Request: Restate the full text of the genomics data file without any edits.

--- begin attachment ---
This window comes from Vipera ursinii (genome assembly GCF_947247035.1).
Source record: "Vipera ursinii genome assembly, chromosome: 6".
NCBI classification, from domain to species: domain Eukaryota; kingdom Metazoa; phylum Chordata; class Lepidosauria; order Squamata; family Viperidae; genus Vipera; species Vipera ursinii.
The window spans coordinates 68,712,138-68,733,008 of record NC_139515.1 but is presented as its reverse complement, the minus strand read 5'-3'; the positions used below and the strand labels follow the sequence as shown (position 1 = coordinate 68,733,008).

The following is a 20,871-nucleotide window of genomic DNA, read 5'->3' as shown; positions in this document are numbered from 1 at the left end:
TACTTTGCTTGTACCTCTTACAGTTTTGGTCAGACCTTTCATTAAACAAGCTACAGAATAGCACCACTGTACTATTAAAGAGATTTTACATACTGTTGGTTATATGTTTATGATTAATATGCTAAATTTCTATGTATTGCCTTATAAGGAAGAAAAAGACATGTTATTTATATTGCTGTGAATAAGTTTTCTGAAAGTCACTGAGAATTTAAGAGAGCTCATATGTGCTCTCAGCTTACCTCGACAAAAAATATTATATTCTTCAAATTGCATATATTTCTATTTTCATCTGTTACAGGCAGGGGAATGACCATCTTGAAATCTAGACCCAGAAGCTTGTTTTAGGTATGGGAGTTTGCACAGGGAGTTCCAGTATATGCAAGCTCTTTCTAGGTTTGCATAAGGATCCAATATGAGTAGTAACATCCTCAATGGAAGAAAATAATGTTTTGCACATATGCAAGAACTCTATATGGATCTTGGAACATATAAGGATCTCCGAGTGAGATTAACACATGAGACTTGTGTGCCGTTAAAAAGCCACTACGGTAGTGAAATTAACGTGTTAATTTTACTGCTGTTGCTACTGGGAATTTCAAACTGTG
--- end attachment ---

This window comes from Vipera ursinii (genome assembly GCF_947247035.1).
Source record: "Vipera ursinii genome assembly, chromosome: 6".
NCBI classification, from domain to species: domain Eukaryota; kingdom Metazoa; phylum Chordata; class Lepidosauria; order Squamata; family Viperidae; genus Vipera; species Vipera ursinii.
The window spans coordinates 68,712,138-68,733,008 of record NC_139515.1 but is presented as its reverse complement, the minus strand read 5'-3'; the positions used below and the strand labels follow the sequence as shown (position 1 = coordinate 68,733,008).

The following is a 20,871-nucleotide window of genomic DNA, read 5'->3' as shown; positions in this document are numbered from 1 at the left end:
TACTTTGCTTGTACCTCTTACAGTTTTGGTCAGACCTTTCATTAAACAAGCTACAGAATAGCACCACTGTACTATTAAAGAGATTTTACATACTGTTGGTTATATGTTTATGATTAATATGCTAAATTTCTATGTATTGCCTTATAAGGAAGAAAAAGACATGTTATTTATATTGCTGTGAATAAGTTTTCTGAAAGTCACTGAGAATTTAAGAGAGCTCATATGTGCTCTCAGCTTACCTCGACAAAAAATATTATATTCTTCAAATTGCATATATTTCTATTTTCATCTGTTACAGGCAGGGGAATGACCATCTTGAAATCTAGACCCAGAAGCTTGTTTTAGGTATGGGAGTTTGCACAGGGAGTTCCAGTATATGCAAGCTCTTTCTAGGTTTGCATAAGGATCCAATATGAGTAGTAACATCCTCAATGGAAGAAAATAATGTTTTGCACATATGCAAGAACTCTATATGGATCTTGGAACATATAAGGATCTCCGAGTGAGATTAACACATGAGACTTGTGTGCCGTTAAAAAGCCACTACGGTAGTGAAATTAACGTGTTAATTTTACTGCTGTTGCTACTGGGAATTTCAAACTGTG